Spending on Internet of Things (IoT) technology is set to reach new highs in 2019 as more and more companies invest in connected products.
New figures from IDC estimate that $745bn will be spend on IoT systems and services, an increase of 15.4 percent over last year. This includes an estimated $100bn on manufacturing operations, $44.2bn on production asset management, and $44.1 billion on smart homes and $41.7 billion on freight monitoring.
The firm adds that it expects IoT spending to maintain a double-digit annual growth rate throughout the 2017-2022 forecast period and surpass the $1 trillion mark in 2022.
IDC predicts certain industries to lead the way more in investing in the IoT as more use cases and services are developed and put into action.
It identified discrete manufacturing ($119 billion), process manufacturing ($78 billion), transportation ($71 billion), and utilities ($61 billion) as the top industries set to invest in IoT. This includes freight monitoring fleet management solutions in the transport industry, and smart grids for electricity, gas and water in the utilities sector.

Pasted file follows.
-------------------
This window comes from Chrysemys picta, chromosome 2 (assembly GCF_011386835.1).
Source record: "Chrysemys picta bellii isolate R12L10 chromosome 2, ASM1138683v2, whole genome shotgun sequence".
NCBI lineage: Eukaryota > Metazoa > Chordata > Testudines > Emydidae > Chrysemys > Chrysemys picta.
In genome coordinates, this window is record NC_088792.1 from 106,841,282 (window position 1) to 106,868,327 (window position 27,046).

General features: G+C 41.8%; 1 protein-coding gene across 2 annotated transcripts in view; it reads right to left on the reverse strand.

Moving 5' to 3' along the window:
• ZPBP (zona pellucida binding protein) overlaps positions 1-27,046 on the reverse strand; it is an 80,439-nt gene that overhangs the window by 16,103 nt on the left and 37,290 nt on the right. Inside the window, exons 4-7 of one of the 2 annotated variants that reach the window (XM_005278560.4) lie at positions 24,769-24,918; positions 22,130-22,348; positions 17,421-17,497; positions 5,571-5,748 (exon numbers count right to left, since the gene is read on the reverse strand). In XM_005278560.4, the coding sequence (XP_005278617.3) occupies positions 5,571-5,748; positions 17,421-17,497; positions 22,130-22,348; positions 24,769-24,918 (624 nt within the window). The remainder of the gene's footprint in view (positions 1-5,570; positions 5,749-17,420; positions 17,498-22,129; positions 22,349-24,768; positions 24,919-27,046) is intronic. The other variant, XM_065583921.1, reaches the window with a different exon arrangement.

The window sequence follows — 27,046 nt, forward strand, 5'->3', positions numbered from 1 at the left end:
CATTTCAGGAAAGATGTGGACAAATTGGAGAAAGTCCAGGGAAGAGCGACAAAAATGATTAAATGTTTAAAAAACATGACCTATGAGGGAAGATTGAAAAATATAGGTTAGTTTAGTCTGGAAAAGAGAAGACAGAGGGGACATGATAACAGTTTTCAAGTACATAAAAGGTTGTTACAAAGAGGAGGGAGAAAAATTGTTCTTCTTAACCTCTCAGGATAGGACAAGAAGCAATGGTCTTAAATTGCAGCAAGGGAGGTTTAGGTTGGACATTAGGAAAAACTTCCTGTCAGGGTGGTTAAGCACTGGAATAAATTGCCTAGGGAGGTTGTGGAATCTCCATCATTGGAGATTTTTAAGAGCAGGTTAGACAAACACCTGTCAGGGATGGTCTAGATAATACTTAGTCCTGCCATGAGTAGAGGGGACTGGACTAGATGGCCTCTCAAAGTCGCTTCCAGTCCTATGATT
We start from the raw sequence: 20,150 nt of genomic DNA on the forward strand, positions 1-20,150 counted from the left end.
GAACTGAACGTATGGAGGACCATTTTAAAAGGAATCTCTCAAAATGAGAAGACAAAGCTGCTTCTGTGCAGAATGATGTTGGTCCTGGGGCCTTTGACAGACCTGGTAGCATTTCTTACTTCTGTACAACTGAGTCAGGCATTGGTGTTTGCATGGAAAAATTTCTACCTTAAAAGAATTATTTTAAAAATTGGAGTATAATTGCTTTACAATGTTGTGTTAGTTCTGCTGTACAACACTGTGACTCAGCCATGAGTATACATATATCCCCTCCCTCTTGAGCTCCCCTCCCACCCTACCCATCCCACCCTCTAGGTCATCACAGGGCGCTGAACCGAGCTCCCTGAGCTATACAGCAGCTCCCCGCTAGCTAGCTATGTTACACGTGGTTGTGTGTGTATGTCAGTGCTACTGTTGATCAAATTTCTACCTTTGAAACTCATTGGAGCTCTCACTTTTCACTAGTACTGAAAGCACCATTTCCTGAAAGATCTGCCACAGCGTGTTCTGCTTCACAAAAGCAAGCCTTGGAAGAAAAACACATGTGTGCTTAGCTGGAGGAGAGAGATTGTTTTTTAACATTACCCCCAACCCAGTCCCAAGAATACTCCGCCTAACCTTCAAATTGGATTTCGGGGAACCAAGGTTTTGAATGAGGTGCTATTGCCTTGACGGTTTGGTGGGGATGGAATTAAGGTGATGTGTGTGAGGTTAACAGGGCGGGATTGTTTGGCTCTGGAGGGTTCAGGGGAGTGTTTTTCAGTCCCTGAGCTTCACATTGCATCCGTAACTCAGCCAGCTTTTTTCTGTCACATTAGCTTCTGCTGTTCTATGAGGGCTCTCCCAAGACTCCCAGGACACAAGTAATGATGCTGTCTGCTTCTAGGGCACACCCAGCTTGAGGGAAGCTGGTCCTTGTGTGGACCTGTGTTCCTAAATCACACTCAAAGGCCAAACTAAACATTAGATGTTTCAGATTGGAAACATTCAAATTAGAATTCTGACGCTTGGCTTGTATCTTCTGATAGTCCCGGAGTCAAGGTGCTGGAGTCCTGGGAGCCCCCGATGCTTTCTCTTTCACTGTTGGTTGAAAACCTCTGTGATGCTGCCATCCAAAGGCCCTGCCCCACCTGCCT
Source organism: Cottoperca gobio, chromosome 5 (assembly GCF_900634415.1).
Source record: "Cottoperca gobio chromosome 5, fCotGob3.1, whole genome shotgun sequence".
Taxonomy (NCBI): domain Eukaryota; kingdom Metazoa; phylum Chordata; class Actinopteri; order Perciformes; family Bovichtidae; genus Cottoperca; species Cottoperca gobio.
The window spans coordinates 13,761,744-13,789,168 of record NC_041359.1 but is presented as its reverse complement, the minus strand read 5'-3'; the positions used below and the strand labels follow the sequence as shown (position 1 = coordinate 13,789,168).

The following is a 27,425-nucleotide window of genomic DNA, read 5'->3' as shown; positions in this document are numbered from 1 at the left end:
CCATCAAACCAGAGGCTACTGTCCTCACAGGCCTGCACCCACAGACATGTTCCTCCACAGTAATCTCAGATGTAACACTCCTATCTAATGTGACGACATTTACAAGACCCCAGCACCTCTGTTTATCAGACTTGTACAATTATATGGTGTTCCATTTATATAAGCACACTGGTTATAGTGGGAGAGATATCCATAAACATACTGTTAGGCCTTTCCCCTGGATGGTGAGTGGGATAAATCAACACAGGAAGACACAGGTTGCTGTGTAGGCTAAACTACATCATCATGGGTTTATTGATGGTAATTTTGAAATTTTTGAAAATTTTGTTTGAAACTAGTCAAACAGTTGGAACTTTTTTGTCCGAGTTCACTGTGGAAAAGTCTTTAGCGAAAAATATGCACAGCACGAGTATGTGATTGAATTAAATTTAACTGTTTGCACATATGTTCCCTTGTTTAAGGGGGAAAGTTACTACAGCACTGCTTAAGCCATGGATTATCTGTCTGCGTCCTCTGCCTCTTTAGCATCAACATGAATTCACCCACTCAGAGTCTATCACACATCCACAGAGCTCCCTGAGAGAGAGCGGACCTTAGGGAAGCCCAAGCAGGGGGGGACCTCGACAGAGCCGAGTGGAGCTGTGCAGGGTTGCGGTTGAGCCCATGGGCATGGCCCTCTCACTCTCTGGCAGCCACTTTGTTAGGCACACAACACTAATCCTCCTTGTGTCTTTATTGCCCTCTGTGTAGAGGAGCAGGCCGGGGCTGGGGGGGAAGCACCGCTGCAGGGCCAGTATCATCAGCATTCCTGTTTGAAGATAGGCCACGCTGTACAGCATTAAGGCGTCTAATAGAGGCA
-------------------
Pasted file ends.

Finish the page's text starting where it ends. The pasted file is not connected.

"Adoption of IoT is happening across industries, in governments, and in consumers' daily lives. We are increasingly observing how data generated by connected devices is helping businesses run more efficiently, gain insight into business processes, and make real-time decisions," said Carrie MacGillivray, vice president, Internet of Things and Mobility at IDC.
"The next chapter of IoT is just beginning as we see a shift from digitally enabling the physical to automating and augmenting the human experience with a connected world."
IDC notes that the United States and China will be the global leaders for IoT spending in 2019, contributing $194 billion and $182 billion respectively. They will be followed by Japan ($65.4 billion), Germany ($35.5 billion), Korea ($25.7 billion), France ($25.6 billion), and the United Kingdom ($25.5 billion).
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Mike Moore is Deputy Editor at TechRadar Pro. He has worked as a B2B and B2C tech journalist for nearly a decade, including at one of the UK's leading national newspapers and fellow Future title ITProPortal, and when he's not keeping track of all the latest enterprise and workplace trends, can most likely be found watching, following or taking part in some kind of sport.